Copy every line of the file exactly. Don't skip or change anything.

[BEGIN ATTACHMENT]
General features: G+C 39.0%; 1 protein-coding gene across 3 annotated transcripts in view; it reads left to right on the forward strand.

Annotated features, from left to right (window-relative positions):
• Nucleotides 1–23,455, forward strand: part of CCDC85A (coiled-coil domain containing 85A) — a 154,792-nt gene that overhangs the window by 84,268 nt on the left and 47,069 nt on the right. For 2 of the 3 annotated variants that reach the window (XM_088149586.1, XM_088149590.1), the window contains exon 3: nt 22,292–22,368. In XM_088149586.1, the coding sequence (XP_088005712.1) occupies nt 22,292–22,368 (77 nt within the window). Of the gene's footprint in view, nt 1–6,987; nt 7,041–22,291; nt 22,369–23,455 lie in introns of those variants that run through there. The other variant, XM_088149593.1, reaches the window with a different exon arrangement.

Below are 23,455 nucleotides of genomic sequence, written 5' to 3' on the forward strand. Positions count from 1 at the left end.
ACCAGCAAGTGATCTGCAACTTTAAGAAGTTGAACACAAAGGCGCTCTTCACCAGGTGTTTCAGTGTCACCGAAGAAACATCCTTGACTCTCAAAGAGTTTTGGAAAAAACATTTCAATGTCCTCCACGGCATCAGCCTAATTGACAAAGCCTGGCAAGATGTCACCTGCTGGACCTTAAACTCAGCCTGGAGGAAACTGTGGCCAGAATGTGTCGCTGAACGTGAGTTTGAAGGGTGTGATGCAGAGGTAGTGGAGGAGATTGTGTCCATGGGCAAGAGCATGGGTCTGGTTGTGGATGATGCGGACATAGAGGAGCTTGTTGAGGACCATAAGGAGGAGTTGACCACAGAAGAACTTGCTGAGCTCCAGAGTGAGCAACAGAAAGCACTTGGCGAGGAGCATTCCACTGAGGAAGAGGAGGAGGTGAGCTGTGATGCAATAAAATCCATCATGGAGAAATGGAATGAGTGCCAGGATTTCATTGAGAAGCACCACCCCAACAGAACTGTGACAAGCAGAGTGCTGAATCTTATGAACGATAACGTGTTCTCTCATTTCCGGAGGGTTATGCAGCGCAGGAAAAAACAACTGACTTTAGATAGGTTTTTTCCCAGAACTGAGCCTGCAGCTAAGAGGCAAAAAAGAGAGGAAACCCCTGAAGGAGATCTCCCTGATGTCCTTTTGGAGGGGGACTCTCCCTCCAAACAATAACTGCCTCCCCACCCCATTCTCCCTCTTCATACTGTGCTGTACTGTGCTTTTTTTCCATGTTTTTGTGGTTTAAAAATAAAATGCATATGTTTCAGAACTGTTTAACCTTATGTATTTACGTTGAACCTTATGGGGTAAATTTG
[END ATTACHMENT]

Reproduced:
General features: G+C 39.0%; 1 protein-coding gene across 3 annotated transcripts in view; it reads left to right on the forward strand.

Annotated features, from left to right (window-relative positions):
• Nucleotides 1–23,455, forward strand: part of CCDC85A (coiled-coil domain containing 85A) — a 154,792-nt gene that overhangs the window by 84,268 nt on the left and 47,069 nt on the right. For 2 of the 3 annotated variants that reach the window (XM_088149586.1, XM_088149590.1), the window contains exon 3: nt 22,292–22,368. In XM_088149586.1, the coding sequence (XP_088005712.1) occupies nt 22,292–22,368 (77 nt within the window). Of the gene's footprint in view, nt 1–6,987; nt 7,041–22,291; nt 22,369–23,455 lie in introns of those variants that run through there. The other variant, XM_088149593.1, reaches the window with a different exon arrangement.

Below are 23,455 nucleotides of genomic sequence, written 5' to 3' on the forward strand. Positions count from 1 at the left end.
ACCAGCAAGTGATCTGCAACTTTAAGAAGTTGAACACAAAGGCGCTCTTCACCAGGTGTTTCAGTGTCACCGAAGAAACATCCTTGACTCTCAAAGAGTTTTGGAAAAAACATTTCAATGTCCTCCACGGCATCAGCCTAATTGACAAAGCCTGGCAAGATGTCACCTGCTGGACCTTAAACTCAGCCTGGAGGAAACTGTGGCCAGAATGTGTCGCTGAACGTGAGTTTGAAGGGTGTGATGCAGAGGTAGTGGAGGAGATTGTGTCCATGGGCAAGAGCATGGGTCTGGTTGTGGATGATGCGGACATAGAGGAGCTTGTTGAGGACCATAAGGAGGAGTTGACCACAGAAGAACTTGCTGAGCTCCAGAGTGAGCAACAGAAAGCACTTGGCGAGGAGCATTCCACTGAGGAAGAGGAGGAGGTGAGCTGTGATGCAATAAAATCCATCATGGAGAAATGGAATGAGTGCCAGGATTTCATTGAGAAGCACCACCCCAACAGAACTGTGACAAGCAGAGTGCTGAATCTTATGAACGATAACGTGTTCTCTCATTTCCGGAGGGTTATGCAGCGCAGGAAAAAACAACTGACTTTAGATAGGTTTTTTCCCAGAACTGAGCCTGCAGCTAAGAGGCAAAAAAGAGAGGAAACCCCTGAAGGAGATCTCCCTGATGTCCTTTTGGAGGGGGACTCTCCCTCCAAACAATAACTGCCTCCCCACCCCATTCTCCCTCTTCATACTGTGCTGTACTGTGCTTTTTTTCCATGTTTTTGTGGTTTAAAAATAAAATGCATATGTTTCAGAACTGTTTAACCTTATGTATTTACGTTGAACCTTATGGGGTAAATTTG